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Development of Ultra-fast Assays for RNA-based Disease Targets

Primary Supervisor: Professor James Tucker, School of Chemistry

Secondary supervisors: Professor Tim Dafforn

PhD project title: Development of Ultra-fast Assays for RNA-based Disease Targets

University of Registration: University of Birmingham

Project outline:

The recent COVID-19 pandemic has resulted in intense interest in the development of novel technologies[1] for fast and sensitive nucleic acid (DNA & RNA) detection. The current gold-standard COVID-19 assay uses PCR, where strands of DNA are copied (amplified) many times to generate a read-out signal. However, as the virus genome of SARS-CoV-2 is RNA, first conversion from RNA into DNA is required using reverse transcription (RT), which slows down the assay time. Recently we reported an entirely new method for generating DNA from RNA which bypasses the lengthy RT step, making it reverse-transcriptase free (RTF). We then coupled this process with a much faster amplification process than PCR, called EXPAR. The new combined assay, called RTF-EXPAR (see scheme below), has led to detection times of SARS-CoV-2 RNA in less than 10 minutes.[2]

The current technology for the RTF-EXPAR assay uses fluorescence for the read-out signal. We now wish to apply this technology to other read-out methods (e.g. electrochemistry[3] or other optical methods[4] that could lead to more advanced for multiplexed assays, where different disease targets can be detected simultaneously. The technology could in principle be applied to any RNA-based assay where fast detection is required, including the detection of other pathogenic agents and nucleic acid-based cancer biomarkers.

In this project, the student (from a chemistry, molecular biology or biochemistry background) will first learn the RTF-EXPAR protocol and then develop and adapt it further for multiplexed sensing. He/she will also vary the sequences and reagents used in the assay to adapt it for alternative RNA targets to SARS-CoV-2. They will have an interest in learning and applying molecular biology techniques as well as performing a range of chemical and analytical techniques, including DNA synthesis, gel electrophoresis, mass spectrometry, electrochemistry and UV/vis spectroscopy. He/she will enjoy working in a multi-disciplinary team and interacting with people in different laboratories at Birmingham, including those in the School of Chemistry, School of Biosciences and the Institute of Cancer and Genomic Sciences.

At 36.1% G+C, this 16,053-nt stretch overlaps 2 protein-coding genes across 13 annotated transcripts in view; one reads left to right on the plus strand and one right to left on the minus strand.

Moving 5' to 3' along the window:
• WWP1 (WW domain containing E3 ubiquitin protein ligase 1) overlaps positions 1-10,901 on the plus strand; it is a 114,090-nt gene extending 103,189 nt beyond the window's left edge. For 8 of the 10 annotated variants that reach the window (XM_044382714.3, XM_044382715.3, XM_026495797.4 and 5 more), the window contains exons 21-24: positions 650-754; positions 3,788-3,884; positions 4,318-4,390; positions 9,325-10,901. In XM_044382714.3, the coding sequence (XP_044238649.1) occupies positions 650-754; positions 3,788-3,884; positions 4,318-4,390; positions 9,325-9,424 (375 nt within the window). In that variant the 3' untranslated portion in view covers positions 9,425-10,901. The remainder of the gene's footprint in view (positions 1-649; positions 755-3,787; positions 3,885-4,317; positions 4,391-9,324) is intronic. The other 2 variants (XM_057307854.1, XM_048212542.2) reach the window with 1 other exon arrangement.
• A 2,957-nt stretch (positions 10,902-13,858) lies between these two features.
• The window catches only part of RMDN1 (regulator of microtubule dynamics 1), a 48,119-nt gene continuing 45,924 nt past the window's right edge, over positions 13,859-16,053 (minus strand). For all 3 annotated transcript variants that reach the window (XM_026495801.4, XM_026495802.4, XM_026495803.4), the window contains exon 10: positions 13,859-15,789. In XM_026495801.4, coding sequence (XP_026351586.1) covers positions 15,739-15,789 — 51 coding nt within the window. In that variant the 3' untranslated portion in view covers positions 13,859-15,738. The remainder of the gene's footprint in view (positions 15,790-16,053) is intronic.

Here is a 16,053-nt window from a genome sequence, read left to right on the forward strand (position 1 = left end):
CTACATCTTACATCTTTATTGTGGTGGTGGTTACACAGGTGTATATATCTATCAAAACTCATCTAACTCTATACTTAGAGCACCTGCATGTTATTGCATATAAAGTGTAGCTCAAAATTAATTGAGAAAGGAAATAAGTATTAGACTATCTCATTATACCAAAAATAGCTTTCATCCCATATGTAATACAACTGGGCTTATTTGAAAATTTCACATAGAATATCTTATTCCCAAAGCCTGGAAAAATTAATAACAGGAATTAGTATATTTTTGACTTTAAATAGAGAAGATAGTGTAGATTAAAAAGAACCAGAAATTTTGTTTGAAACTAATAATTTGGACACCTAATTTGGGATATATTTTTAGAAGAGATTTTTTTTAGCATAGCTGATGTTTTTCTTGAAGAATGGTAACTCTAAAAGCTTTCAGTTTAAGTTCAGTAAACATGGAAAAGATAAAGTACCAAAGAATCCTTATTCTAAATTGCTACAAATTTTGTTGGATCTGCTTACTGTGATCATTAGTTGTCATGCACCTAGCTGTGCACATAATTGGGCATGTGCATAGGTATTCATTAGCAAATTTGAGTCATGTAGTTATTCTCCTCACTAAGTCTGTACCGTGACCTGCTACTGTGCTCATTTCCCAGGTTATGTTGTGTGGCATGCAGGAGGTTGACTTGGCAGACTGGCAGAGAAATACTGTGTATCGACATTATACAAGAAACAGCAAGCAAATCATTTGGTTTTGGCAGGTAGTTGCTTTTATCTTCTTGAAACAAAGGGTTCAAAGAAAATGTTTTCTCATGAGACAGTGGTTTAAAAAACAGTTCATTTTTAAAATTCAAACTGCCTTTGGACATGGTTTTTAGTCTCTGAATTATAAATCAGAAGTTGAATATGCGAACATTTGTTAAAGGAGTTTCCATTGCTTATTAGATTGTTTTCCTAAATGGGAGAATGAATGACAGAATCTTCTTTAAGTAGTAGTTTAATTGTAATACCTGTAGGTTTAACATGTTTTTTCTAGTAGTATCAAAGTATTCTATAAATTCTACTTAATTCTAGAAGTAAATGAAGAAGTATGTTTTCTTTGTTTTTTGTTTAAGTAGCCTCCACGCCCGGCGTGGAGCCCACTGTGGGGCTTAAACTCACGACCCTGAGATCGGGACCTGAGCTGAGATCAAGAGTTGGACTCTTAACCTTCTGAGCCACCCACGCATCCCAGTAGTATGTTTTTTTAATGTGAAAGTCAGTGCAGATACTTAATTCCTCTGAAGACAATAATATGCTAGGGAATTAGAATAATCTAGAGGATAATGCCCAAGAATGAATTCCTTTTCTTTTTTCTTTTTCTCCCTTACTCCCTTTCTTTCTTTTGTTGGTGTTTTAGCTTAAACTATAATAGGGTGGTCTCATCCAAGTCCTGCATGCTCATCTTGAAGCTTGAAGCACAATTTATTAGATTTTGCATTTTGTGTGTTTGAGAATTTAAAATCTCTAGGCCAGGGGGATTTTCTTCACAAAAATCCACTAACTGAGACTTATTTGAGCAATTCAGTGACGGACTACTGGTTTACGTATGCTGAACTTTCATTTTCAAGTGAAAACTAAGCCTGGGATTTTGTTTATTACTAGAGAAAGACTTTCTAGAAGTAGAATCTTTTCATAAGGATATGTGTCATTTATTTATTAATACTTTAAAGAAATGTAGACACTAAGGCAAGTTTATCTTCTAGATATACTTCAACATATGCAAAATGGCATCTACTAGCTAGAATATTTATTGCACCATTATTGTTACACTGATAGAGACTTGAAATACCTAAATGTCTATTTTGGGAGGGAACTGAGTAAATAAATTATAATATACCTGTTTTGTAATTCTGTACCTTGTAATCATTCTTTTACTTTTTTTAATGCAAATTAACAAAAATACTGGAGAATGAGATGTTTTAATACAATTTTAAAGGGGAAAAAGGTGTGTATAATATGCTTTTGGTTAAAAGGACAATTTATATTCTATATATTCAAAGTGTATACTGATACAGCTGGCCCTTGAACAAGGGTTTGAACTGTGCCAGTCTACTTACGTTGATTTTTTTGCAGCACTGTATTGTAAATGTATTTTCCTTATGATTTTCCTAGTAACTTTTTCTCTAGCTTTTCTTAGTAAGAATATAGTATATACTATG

References:

  1. For a review of COVID-19 assays, see: Carter et al., Assay Techniques and Test Development for COVID-19 Diagnosis. ACS Cent. Sci. 2020, 6, 591–605, https://doi.org/10.1021/acscentsci.0c00501
  2. Carter et al., Ultrarapid detection of SARS-CoV-2 RNA using a reverse transcription–free exponential amplification reaction, RTF-EXPAR. PNAS, 2021, 118, e2100347118, https://doi.org/10.1073/pnas.2100347118
  3. For an example from our group of an electrochemical sensing method for DNA, see: Duprey et al., Macrocyclic Metal Complex–DNA Conjugates for Electrochemical Sensing of Single Nucleobase Changes in DNA. J. Am. Chem. Soc., 2016, 138, 746-749, https://doi.org/10.1021/jacs.5b11319
  4. For an example from our group of an optical sensing method for DNA, see: Combining bacteriophage engineering and linear dichroism spectroscopy to produce a DNA hybridisation assay. Ali et al., RSC Chem. Biol., 2020, 1, 449-454, https://doi.org/10.1039/D0CB00135J

BBSRC Strategic Research Priority: Renewable Resources and Clean Growth: Industrial Biotechnology & Understanding the Rules of Life: Structural Biology & Integrated Understanding of Health: Diet and Health

Techniques that will be undertaken during the project:

  • Bioconjugation chemistry
  • DNA synthesis, characterisation and bioconjugation techniques
  • Enzyme catalysis
  • Spectroscopy (e.g. NMR, UV, CD, LD)
  • Mass spectrometry, HPLC, electrochemistry, electrophoresis

Contact: Professor James Tucker, University of Birmingham